Wednesday, July 20, 2011
Retired Mississippi Bureau of Investigation Lt. Johnnie Bowden, 58, says he's running for sheriff and plans to put new emphasis on drug-related crime prevention in the county.
"Most crimes are related to drugs in some kind of way," Bowden said. "Focus on reducing drug abuse, and you'll reduce overall crime in the county."
Bowden retired in 2009 as special agent in charge of MBI's central district, an area that includes Hinds and nine other counties. His retirement, he said, has given him enough time to look around Hinds County and identify potential improvements in the sheriff's department. He said the recent firing of guards at the Hinds County jail indicates an overall lack of training and priorities among some employees.
"The sheriff has had to fire deputies because they put some guy in the hospital. This isn't something that's just started," Bowden said. "This is something that I bet has been going on for 20 years."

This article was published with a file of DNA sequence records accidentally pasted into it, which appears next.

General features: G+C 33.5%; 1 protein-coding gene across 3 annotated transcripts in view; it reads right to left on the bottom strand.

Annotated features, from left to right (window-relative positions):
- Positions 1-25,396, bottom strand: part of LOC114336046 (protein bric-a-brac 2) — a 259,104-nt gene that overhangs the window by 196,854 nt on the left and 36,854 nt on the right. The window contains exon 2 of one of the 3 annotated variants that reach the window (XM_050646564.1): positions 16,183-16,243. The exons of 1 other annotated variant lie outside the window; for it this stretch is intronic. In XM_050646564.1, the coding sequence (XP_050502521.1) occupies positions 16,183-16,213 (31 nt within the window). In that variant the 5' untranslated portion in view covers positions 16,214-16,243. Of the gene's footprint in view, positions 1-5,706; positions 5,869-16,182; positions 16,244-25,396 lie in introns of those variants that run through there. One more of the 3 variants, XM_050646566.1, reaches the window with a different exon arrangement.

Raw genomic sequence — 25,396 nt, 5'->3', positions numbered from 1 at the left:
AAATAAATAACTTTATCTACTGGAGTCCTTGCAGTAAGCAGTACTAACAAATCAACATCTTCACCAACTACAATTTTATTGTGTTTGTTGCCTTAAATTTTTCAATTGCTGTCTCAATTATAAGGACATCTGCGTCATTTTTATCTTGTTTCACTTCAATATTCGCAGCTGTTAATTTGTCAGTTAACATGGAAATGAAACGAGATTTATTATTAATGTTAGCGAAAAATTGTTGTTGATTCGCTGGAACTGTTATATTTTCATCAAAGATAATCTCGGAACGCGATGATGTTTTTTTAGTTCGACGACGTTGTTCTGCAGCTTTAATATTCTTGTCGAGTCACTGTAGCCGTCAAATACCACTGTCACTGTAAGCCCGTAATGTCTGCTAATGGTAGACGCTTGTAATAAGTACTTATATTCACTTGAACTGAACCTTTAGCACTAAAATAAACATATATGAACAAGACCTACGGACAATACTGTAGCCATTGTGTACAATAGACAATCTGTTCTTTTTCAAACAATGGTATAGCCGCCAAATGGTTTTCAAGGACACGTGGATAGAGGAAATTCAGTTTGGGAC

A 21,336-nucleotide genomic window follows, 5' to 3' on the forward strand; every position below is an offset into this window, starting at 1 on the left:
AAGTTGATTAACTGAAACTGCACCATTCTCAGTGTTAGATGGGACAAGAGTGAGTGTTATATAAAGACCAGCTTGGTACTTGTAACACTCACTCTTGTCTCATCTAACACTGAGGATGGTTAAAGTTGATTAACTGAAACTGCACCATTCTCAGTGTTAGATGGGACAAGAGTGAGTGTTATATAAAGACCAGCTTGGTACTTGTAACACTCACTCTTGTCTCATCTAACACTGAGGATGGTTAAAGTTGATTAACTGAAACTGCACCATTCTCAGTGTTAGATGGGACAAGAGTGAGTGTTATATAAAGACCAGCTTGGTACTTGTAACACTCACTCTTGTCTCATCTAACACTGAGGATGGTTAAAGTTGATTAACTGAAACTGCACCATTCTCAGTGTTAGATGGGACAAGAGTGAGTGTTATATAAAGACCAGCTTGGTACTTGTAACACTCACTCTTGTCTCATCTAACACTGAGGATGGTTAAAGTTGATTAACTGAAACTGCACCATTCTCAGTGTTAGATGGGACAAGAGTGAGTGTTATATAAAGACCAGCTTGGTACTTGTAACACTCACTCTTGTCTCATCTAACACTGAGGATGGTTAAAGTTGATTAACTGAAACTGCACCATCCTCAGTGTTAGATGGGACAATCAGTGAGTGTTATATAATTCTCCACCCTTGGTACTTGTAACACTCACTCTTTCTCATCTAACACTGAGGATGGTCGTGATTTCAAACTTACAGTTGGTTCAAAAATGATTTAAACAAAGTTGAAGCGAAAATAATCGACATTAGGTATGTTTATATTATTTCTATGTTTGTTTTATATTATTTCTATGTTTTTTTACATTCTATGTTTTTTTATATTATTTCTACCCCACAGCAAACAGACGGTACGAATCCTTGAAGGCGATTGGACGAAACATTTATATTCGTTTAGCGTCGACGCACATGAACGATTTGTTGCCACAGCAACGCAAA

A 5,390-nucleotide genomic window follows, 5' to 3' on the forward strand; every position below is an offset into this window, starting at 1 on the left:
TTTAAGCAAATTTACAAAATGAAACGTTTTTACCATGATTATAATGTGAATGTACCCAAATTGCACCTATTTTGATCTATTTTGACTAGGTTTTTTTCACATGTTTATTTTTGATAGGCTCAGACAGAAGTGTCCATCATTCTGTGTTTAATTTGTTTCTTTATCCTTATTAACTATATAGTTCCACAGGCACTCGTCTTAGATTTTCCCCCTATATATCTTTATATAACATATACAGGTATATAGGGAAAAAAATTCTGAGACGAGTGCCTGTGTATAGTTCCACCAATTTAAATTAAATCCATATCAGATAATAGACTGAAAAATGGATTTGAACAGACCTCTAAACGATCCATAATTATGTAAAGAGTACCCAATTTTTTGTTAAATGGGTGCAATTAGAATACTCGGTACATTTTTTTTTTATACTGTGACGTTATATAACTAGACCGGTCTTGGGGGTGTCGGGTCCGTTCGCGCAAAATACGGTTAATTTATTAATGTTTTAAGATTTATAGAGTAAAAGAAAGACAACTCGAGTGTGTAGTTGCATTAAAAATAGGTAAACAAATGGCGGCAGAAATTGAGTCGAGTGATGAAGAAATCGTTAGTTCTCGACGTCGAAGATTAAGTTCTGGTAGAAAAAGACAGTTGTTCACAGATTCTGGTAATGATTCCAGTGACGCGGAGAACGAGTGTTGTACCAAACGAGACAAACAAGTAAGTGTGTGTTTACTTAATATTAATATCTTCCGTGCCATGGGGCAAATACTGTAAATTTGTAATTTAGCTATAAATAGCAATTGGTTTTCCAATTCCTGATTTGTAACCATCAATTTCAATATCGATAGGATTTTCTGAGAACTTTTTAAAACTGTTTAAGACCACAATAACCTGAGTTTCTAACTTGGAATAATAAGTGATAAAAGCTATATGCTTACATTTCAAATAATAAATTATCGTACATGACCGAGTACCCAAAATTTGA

He said a stricter hiring protocol for guards and county employees would weed out unfavorable personality issues.
"You have to make sure that the one's working for you are under the understanding that they represent the sheriff, and that the only way you can represent me as sheriff is to treat people in accordance with how you want to be treated," Bowden said.
In a blended marriage with 10 kids, Bowden claims he can increase the visibility of deputies all over the county—not just in the city of Jackson—by using all the volunteers and reserve officers available to the sheriff's office. He said that placing such non-paid individuals more strategically throughout the county in patrol vehicles would improve response time. He also said he would advocate for higher pay for deputies.
But putting cars on the road and funding pay increases costs money that the current sheriff makes clear is hard to come by. Current Sheriff Malcolm McMillin has repeatedly approached the press with stories of underpaid employees and worn-out patrol vehicles after supervisors rejected his budget increase proposals.
Bowden said he is confident that he can drum up additional revenue through means outside county supervisors' signatures.
"The sheriff has been growing crops out at the county farm, but there are other forms of produce-oriented economic development, like catfish farming, cattle and hogs," Bowden said.
"We could also bring in a fish-processing plant. There are other ways to make money."
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